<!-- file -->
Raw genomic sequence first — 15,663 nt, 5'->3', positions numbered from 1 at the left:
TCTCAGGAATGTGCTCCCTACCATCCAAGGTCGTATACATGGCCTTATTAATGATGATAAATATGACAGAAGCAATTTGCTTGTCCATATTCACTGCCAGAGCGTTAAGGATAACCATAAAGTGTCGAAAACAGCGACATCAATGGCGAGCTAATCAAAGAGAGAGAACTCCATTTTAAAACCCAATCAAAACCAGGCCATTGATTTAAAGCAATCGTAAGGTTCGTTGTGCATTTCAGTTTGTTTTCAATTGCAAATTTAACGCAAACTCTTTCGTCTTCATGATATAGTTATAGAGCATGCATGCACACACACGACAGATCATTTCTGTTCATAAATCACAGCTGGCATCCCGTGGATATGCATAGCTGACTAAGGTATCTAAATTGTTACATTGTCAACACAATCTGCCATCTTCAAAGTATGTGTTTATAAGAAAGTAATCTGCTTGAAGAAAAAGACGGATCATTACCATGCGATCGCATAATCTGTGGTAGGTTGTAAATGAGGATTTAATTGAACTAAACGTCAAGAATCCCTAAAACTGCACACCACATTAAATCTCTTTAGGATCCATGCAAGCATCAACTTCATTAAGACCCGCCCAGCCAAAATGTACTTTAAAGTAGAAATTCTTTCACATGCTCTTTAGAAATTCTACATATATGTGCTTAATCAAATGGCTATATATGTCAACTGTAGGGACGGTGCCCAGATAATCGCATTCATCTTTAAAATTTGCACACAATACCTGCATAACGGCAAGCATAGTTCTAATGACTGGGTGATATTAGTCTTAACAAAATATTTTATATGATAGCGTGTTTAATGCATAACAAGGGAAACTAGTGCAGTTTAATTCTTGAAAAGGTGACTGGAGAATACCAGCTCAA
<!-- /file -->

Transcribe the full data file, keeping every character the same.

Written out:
Raw genomic sequence first — 15,663 nt, 5'->3', positions numbered from 1 at the left:
TCTCAGGAATGTGCTCCCTACCATCCAAGGTCGTATACATGGCCTTATTAATGATGATAAATATGACAGAAGCAATTTGCTTGTCCATATTCACTGCCAGAGCGTTAAGGATAACCATAAAGTGTCGAAAACAGCGACATCAATGGCGAGCTAATCAAAGAGAGAGAACTCCATTTTAAAACCCAATCAAAACCAGGCCATTGATTTAAAGCAATCGTAAGGTTCGTTGTGCATTTCAGTTTGTTTTCAATTGCAAATTTAACGCAAACTCTTTCGTCTTCATGATATAGTTATAGAGCATGCATGCACACACACGACAGATCATTTCTGTTCATAAATCACAGCTGGCATCCCGTGGATATGCATAGCTGACTAAGGTATCTAAATTGTTACATTGTCAACACAATCTGCCATCTTCAAAGTATGTGTTTATAAGAAAGTAATCTGCTTGAAGAAAAAGACGGATCATTACCATGCGATCGCATAATCTGTGGTAGGTTGTAAATGAGGATTTAATTGAACTAAACGTCAAGAATCCCTAAAACTGCACACCACATTAAATCTCTTTAGGATCCATGCAAGCATCAACTTCATTAAGACCCGCCCAGCCAAAATGTACTTTAAAGTAGAAATTCTTTCACATGCTCTTTAGAAATTCTACATATATGTGCTTAATCAAATGGCTATATATGTCAACTGTAGGGACGGTGCCCAGATAATCGCATTCATCTTTAAAATTTGCACACAATACCTGCATAACGGCAAGCATAGTTCTAATGACTGGGTGATATTAGTCTTAACAAAATATTTTATATGATAGCGTGTTTAATGCATAACAAGGGAAACTAGTGCAGTTTAATTCTTGAAAAGGTGACTGGAGAATACCAGCTCAA